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The expected news that Emmanuel Macron would win the presidential runoff in France on Sunday accounted for many bitter tears on the part of «Le Penistes» and yet it was not wholly a surprise. For many years it has been apparent that voters in Western "democracies" are generally willing to trade the health of their peoples and nations in exchange for short-term economic stability. Whether or not the Macron regime will collapse in short order, as most French regimes have in the past century, remains to be seen. As Herbert Asquith liked to say, "Wait and see!" […] Read More

More Art Is on Its Way This Week

Art, Newsbrief
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Art lovers in NYC who have been dying to visit more galleries and see more artworks of quality ranging from excellent to meretricious, are in for a treat. For more art is on its way! The exact number of art galleries in the city ranges between 500 and 5,000, depending on whether one counts such things as museums, student exhibitions, photography displays, furniture showrooms, and pop-up art shows. Many of the best galleries, such as the late, lamented Dorian Grey in the East Village, survive for only a few seasons before moving on. Contrariwise, the Upper East Side is dotted with commercial galleries that exist for many decades, whether as vanity operations […] Read More

“For I’m to Be Queen of the May, Mother, I’m to Be Queen of the May”


Evidently certain folks like to entertain themselves by writing "funny" lyrics to well-known folk and popular tunes. This works very well as private amusement, I suppose, but isn't it a bother when you find yourself faced with eight or ten stanzas supposedly "Sung to the Tune of the 'Haircrofters' Ball'"? Or some other ditty that the amateur lyricist remembers from a piano-book of his youth, but which is now lost to time. That is annoying enough, but it's even worse when you are given an alternate name for the tune, one with which you are unfamiliar. You may not be too befuddled when you see "Over Hill Over Dale" named as the tune […] Read More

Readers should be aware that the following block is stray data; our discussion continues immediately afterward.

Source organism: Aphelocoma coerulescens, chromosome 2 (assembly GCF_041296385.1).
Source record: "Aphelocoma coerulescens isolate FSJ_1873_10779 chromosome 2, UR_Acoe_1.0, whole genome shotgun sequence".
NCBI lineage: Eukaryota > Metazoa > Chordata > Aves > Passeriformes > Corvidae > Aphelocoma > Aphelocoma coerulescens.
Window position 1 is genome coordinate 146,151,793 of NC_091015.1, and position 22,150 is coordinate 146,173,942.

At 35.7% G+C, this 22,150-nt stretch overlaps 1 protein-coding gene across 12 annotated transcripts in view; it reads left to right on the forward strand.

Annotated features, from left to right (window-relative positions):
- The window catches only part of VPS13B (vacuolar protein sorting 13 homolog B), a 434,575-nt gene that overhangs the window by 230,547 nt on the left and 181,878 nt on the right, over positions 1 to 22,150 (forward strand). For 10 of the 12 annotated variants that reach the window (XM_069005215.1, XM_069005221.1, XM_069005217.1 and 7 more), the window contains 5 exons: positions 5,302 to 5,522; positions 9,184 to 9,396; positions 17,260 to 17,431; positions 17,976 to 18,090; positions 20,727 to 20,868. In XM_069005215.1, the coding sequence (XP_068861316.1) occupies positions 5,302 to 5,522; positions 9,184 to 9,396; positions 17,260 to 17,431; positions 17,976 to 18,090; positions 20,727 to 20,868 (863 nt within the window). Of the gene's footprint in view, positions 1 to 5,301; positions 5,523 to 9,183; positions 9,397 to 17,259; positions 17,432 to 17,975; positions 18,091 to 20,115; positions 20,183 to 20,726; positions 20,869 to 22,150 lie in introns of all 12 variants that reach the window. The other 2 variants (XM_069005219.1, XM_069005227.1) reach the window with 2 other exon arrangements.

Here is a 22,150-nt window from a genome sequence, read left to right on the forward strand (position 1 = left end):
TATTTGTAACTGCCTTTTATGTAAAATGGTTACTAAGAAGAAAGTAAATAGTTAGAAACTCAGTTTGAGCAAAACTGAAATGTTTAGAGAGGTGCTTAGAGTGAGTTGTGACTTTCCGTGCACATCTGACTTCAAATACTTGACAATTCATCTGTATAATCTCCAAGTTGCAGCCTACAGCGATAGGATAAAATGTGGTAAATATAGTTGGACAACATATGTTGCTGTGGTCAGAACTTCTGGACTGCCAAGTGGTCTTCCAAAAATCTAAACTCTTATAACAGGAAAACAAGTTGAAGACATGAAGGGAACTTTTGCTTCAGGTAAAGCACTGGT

DEVO: The First Half-Century

Art, Newsbrief

Mark Mothersbaugh: MYOPIA at the Grey Art Gallery, NYU. April 26 – July 15, 2017. 100 Washington Square East, NYC. One of those rare multimedia installations worthy of repeat visits, and full of enjoyment for the entire family. Mom and Dad will like it because it will take them back to the heyday of the "Dada-Punk" new-wave rock combo called DEVO. The kids will love it for its funny cartoons and Dalek-like electronic calliopes. In-betweens will rejoice over the surrealistic "We Are DEVO" video playing on the south wall. Popcult historians will be happy to find out who the hell was Booji Boy, hero he of decades-old cult video. See video also. […] Read More

Dots and Slopes

Art, Newsbrief

Kim Yong-Ik. April 27 – June 17, 2017. Tina Kim Gallery, 525 West 21st St, NYC 10019. 212.716.1100 New frontiers in oriental minimalism arrive with the new Kim Yong-Ik exhibition at the Tina Kim Gallery (no relation). Mr. Kim's work appears in three basic motifs: his "dot paintings, which feature the repetition of regularly spaced circles," according to the exhibition guide; constructivist cutouts, which put one in mind of the bias-cut construction paper collages one did in kindergarten arts-and-crafts; and pieces of unadorned burlap. We are reliably informed that this is Kim's "the first solo exhibition in the United States." […] Read More

Art in Austerity


Noted belatedly, but with pleasure, in the September 2008 issue of The New Criterion—that very 1950s-ish Little Magazine of cultural criticism that keeps hanging on, despite its resemblance to a vanity publication, mainly because it manages to produce at least one or two highly intriguing essays or reviews in each issue: a John Gross review of Austerity Britain, 1945-1951 (by David Kynaston), which contains such passages as the following: Kynaston isn’t so wedded to the virtues of vox pop that he isn’t ready to use better-known names to spice up his story. “It might not be a bad thing for the Labour boys to hold the baby”—as the result of the 1945 election […] Read More